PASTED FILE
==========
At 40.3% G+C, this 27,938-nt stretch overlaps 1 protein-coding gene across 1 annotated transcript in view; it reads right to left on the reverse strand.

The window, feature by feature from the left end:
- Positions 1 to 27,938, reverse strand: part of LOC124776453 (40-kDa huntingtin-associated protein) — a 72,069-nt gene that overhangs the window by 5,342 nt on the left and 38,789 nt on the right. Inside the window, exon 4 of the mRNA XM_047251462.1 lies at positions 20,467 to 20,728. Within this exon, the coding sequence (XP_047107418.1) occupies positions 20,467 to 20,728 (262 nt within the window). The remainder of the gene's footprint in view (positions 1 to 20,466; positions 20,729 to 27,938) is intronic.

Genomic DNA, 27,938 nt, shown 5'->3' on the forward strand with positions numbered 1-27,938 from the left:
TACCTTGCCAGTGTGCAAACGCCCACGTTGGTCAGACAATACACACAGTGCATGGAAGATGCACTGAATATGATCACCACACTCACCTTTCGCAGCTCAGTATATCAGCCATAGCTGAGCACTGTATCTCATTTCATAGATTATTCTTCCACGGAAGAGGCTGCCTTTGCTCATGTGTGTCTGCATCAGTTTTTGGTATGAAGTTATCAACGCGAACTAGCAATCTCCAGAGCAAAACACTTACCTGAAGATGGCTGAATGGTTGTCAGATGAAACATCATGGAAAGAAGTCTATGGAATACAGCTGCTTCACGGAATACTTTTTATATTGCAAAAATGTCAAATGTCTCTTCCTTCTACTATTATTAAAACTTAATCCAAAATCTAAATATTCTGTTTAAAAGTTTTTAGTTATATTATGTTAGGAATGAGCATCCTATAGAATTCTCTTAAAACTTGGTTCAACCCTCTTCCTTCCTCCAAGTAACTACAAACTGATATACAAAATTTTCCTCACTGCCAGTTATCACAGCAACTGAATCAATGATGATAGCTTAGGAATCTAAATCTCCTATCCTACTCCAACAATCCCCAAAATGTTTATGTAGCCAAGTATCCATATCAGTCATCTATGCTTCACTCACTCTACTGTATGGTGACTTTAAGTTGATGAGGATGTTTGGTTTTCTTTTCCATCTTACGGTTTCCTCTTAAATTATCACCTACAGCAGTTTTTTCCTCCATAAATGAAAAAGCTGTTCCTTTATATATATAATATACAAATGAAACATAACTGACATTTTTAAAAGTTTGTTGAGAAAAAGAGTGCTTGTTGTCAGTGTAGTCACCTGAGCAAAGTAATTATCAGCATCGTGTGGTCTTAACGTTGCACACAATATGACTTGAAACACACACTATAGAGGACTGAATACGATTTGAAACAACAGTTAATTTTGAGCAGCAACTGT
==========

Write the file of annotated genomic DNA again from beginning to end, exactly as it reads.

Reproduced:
At 40.3% G+C, this 27,938-nt stretch overlaps 1 protein-coding gene across 1 annotated transcript in view; it reads right to left on the reverse strand.

The window, feature by feature from the left end:
- Positions 1 to 27,938, reverse strand: part of LOC124776453 (40-kDa huntingtin-associated protein) — a 72,069-nt gene that overhangs the window by 5,342 nt on the left and 38,789 nt on the right. Inside the window, exon 4 of the mRNA XM_047251462.1 lies at positions 20,467 to 20,728. Within this exon, the coding sequence (XP_047107418.1) occupies positions 20,467 to 20,728 (262 nt within the window). The remainder of the gene's footprint in view (positions 1 to 20,466; positions 20,729 to 27,938) is intronic.

Genomic DNA, 27,938 nt, shown 5'->3' on the forward strand with positions numbered 1-27,938 from the left:
TACCTTGCCAGTGTGCAAACGCCCACGTTGGTCAGACAATACACACAGTGCATGGAAGATGCACTGAATATGATCACCACACTCACCTTTCGCAGCTCAGTATATCAGCCATAGCTGAGCACTGTATCTCATTTCATAGATTATTCTTCCACGGAAGAGGCTGCCTTTGCTCATGTGTGTCTGCATCAGTTTTTGGTATGAAGTTATCAACGCGAACTAGCAATCTCCAGAGCAAAACACTTACCTGAAGATGGCTGAATGGTTGTCAGATGAAACATCATGGAAAGAAGTCTATGGAATACAGCTGCTTCACGGAATACTTTTTATATTGCAAAAATGTCAAATGTCTCTTCCTTCTACTATTATTAAAACTTAATCCAAAATCTAAATATTCTGTTTAAAAGTTTTTAGTTATATTATGTTAGGAATGAGCATCCTATAGAATTCTCTTAAAACTTGGTTCAACCCTCTTCCTTCCTCCAAGTAACTACAAACTGATATACAAAATTTTCCTCACTGCCAGTTATCACAGCAACTGAATCAATGATGATAGCTTAGGAATCTAAATCTCCTATCCTACTCCAACAATCCCCAAAATGTTTATGTAGCCAAGTATCCATATCAGTCATCTATGCTTCACTCACTCTACTGTATGGTGACTTTAAGTTGATGAGGATGTTTGGTTTTCTTTTCCATCTTACGGTTTCCTCTTAAATTATCACCTACAGCAGTTTTTTCCTCCATAAATGAAAAAGCTGTTCCTTTATATATATAATATACAAATGAAACATAACTGACATTTTTAAAAGTTTGTTGAGAAAAAGAGTGCTTGTTGTCAGTGTAGTCACCTGAGCAAAGTAATTATCAGCATCGTGTGGTCTTAACGTTGCACACAATATGACTTGAAACACACACTATAGAGGACTGAATACGATTTGAAACAACAGTTAATTTTGAGCAGCAACTGT